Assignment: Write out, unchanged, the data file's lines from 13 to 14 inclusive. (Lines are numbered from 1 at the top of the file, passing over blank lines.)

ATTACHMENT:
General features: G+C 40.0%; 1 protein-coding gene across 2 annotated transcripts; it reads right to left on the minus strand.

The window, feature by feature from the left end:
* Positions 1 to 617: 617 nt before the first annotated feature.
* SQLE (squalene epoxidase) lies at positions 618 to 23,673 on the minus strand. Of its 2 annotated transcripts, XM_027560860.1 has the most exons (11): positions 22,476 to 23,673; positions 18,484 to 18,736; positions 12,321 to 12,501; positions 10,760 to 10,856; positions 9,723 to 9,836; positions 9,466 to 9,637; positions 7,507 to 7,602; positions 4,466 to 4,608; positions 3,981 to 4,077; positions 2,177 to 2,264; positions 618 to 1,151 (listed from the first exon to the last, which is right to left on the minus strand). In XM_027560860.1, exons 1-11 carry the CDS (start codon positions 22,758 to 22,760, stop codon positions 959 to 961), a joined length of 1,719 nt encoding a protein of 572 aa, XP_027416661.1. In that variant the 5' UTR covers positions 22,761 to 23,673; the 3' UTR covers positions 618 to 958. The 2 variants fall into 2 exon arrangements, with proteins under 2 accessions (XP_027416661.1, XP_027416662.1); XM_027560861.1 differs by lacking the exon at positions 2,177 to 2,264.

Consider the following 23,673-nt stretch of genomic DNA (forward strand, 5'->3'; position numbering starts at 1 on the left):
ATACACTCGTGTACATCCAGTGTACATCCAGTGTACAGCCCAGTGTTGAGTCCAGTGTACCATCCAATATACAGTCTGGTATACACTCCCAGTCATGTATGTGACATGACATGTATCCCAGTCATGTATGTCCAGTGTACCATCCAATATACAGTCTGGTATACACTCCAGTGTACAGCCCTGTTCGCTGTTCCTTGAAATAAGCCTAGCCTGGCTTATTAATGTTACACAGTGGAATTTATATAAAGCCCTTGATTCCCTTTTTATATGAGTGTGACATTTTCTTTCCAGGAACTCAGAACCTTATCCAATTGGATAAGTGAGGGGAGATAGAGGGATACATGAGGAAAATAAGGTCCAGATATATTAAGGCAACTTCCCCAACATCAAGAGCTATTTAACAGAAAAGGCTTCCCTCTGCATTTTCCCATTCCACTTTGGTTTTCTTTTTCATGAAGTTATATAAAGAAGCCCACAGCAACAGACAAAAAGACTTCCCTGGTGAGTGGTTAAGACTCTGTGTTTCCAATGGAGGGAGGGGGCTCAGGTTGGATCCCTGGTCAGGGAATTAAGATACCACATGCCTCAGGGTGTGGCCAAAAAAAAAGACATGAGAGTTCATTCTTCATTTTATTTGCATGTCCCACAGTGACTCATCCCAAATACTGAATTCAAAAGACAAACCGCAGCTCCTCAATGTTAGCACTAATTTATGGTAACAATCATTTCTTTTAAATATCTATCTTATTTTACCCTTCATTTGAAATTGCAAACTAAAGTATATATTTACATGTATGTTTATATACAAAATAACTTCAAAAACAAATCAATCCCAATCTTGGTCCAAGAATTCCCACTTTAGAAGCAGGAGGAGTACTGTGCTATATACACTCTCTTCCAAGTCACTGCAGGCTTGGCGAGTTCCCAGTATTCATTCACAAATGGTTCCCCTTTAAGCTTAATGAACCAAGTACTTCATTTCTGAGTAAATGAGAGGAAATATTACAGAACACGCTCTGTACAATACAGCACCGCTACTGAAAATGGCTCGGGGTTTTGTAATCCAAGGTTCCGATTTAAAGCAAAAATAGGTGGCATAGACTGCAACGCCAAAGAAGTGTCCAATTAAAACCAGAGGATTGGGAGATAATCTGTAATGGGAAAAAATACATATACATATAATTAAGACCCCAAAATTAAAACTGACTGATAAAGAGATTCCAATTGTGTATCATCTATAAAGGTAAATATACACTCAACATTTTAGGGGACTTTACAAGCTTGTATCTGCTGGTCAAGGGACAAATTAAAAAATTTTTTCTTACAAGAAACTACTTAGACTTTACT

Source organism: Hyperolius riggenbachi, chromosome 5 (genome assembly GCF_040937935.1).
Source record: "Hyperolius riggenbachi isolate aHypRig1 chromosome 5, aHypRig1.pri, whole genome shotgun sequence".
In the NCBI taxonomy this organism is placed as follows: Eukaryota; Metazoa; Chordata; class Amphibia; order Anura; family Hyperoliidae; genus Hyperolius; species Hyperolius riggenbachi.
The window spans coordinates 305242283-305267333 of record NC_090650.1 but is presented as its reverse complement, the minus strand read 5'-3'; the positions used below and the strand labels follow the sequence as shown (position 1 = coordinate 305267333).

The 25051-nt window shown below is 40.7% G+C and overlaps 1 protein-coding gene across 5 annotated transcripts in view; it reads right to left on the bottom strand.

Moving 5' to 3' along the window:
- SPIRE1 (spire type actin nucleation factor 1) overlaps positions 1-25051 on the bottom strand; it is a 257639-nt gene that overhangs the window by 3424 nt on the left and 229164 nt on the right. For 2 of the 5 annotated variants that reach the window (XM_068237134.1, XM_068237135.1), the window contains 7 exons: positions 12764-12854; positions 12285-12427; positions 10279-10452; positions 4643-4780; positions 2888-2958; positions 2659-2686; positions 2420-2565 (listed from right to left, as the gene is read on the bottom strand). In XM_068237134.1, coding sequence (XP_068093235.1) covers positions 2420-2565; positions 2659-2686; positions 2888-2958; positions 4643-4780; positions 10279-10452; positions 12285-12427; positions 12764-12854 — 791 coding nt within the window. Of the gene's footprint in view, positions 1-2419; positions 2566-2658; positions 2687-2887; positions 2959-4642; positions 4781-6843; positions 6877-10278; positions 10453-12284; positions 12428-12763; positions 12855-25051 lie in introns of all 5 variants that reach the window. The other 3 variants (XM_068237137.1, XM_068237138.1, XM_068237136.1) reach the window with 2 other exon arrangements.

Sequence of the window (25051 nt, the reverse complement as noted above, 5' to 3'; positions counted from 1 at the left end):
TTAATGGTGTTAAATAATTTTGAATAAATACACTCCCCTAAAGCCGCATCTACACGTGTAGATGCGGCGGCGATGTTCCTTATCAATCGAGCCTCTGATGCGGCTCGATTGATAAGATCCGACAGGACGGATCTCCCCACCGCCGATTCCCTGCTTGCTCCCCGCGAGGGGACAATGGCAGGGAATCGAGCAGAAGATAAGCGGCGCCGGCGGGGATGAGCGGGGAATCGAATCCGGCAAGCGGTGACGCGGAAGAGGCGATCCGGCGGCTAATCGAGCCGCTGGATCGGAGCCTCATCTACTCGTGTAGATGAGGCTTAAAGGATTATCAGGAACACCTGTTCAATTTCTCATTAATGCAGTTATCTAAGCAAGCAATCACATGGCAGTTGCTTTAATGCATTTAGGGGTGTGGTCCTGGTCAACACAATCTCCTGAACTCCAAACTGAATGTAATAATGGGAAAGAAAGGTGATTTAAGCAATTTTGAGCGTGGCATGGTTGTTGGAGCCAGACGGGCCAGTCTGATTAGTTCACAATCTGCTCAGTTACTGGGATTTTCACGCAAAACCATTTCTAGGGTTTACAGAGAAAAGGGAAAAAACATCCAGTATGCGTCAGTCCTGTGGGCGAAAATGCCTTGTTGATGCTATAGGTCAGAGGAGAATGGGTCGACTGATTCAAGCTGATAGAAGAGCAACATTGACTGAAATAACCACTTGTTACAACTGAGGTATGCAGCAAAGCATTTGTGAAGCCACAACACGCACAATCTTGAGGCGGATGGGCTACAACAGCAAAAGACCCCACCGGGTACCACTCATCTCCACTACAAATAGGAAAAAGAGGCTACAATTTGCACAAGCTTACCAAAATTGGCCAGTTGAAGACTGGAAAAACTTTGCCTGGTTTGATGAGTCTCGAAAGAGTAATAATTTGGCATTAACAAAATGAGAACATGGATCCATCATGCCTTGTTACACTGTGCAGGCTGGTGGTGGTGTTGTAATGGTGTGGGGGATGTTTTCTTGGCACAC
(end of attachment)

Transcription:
- SPIRE1 (spire type actin nucleation factor 1) overlaps positions 1-25051 on the bottom strand; it is a 257639-nt gene that overhangs the window by 3424 nt on the left and 229164 nt on the right. For 2 of the 5 annotated variants that reach the window (XM_068237134.1, XM_068237135.1), the window contains 7 exons: positions 12764-12854; positions 12285-12427; positions 10279-10452; positions 4643-4780; positions 2888-2958; positions 2659-2686; positions 2420-2565 (listed from right to left, as the gene is read on the bottom strand). In XM_068237134.1, coding sequence (XP_068093235.1) covers positions 2420-2565; positions 2659-2686; positions 2888-2958; positions 4643-4780; positions 10279-10452; positions 12285-12427; positions 12764-12854 — 791 coding nt within the window. Of the gene's footprint in view, positions 1-2419; positions 2566-2658; positions 2687-2887; positions 2959-4642; positions 4781-6843; positions 6877-10278; positions 10453-12284; positions 12428-12763; positions 12855-25051 lie in introns of all 5 variants that reach the window. The other 3 variants (XM_068237137.1, XM_068237138.1, XM_068237136.1) reach the window with 2 other exon arrangements.

Sequence of the window (25051 nt, the reverse complement as noted above, 5' to 3'; positions counted from 1 at the left end):